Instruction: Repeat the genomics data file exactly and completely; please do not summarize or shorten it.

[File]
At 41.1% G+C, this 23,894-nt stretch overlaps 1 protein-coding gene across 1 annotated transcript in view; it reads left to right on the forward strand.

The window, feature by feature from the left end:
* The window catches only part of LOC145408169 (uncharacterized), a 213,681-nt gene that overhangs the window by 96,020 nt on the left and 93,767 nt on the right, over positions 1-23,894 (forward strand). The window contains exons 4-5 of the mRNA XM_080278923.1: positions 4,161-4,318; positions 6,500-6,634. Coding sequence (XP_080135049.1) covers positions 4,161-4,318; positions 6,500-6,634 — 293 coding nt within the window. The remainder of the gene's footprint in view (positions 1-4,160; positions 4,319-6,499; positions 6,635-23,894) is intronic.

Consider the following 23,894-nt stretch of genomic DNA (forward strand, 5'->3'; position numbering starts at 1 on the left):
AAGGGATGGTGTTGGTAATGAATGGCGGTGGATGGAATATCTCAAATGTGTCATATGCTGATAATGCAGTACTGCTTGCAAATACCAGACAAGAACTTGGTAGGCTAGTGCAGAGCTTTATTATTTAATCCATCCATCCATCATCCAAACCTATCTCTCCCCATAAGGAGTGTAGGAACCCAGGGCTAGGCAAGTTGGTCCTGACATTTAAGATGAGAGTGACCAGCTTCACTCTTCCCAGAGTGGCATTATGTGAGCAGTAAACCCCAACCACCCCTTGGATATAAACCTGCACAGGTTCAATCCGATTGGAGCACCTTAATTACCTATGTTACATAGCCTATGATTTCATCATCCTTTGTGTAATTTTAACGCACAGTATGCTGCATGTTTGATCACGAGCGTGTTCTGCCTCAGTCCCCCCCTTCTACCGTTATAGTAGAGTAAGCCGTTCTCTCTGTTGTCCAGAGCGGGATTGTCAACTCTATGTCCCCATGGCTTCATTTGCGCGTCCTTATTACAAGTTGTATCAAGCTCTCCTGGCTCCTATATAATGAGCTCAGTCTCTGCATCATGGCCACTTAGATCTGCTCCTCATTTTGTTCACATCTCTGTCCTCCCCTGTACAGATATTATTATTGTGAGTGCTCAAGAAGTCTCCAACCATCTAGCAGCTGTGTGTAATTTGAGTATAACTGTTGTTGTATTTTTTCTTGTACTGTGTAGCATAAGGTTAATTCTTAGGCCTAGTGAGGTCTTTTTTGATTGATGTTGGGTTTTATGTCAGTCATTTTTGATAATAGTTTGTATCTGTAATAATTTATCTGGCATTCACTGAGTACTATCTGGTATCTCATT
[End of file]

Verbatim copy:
At 41.1% G+C, this 23,894-nt stretch overlaps 1 protein-coding gene across 1 annotated transcript in view; it reads left to right on the forward strand.

The window, feature by feature from the left end:
* The window catches only part of LOC145408169 (uncharacterized), a 213,681-nt gene that overhangs the window by 96,020 nt on the left and 93,767 nt on the right, over positions 1-23,894 (forward strand). The window contains exons 4-5 of the mRNA XM_080278923.1: positions 4,161-4,318; positions 6,500-6,634. Coding sequence (XP_080135049.1) covers positions 4,161-4,318; positions 6,500-6,634 — 293 coding nt within the window. The remainder of the gene's footprint in view (positions 1-4,160; positions 4,319-6,499; positions 6,635-23,894) is intronic.

Consider the following 23,894-nt stretch of genomic DNA (forward strand, 5'->3'; position numbering starts at 1 on the left):
AAGGGATGGTGTTGGTAATGAATGGCGGTGGATGGAATATCTCAAATGTGTCATATGCTGATAATGCAGTACTGCTTGCAAATACCAGACAAGAACTTGGTAGGCTAGTGCAGAGCTTTATTATTTAATCCATCCATCCATCATCCAAACCTATCTCTCCCCATAAGGAGTGTAGGAACCCAGGGCTAGGCAAGTTGGTCCTGACATTTAAGATGAGAGTGACCAGCTTCACTCTTCCCAGAGTGGCATTATGTGAGCAGTAAACCCCAACCACCCCTTGGATATAAACCTGCACAGGTTCAATCCGATTGGAGCACCTTAATTACCTATGTTACATAGCCTATGATTTCATCATCCTTTGTGTAATTTTAACGCACAGTATGCTGCATGTTTGATCACGAGCGTGTTCTGCCTCAGTCCCCCCCTTCTACCGTTATAGTAGAGTAAGCCGTTCTCTCTGTTGTCCAGAGCGGGATTGTCAACTCTATGTCCCCATGGCTTCATTTGCGCGTCCTTATTACAAGTTGTATCAAGCTCTCCTGGCTCCTATATAATGAGCTCAGTCTCTGCATCATGGCCACTTAGATCTGCTCCTCATTTTGTTCACATCTCTGTCCTCCCCTGTACAGATATTATTATTGTGAGTGCTCAAGAAGTCTCCAACCATCTAGCAGCTGTGTGTAATTTGAGTATAACTGTTGTTGTATTTTTTCTTGTACTGTGTAGCATAAGGTTAATTCTTAGGCCTAGTGAGGTCTTTTTTGATTGATGTTGGGTTTTATGTCAGTCATTTTTGATAATAGTTTGTATCTGTAATAATTTATCTGGCATTCACTGAGTACTATCTGGTATCTCATT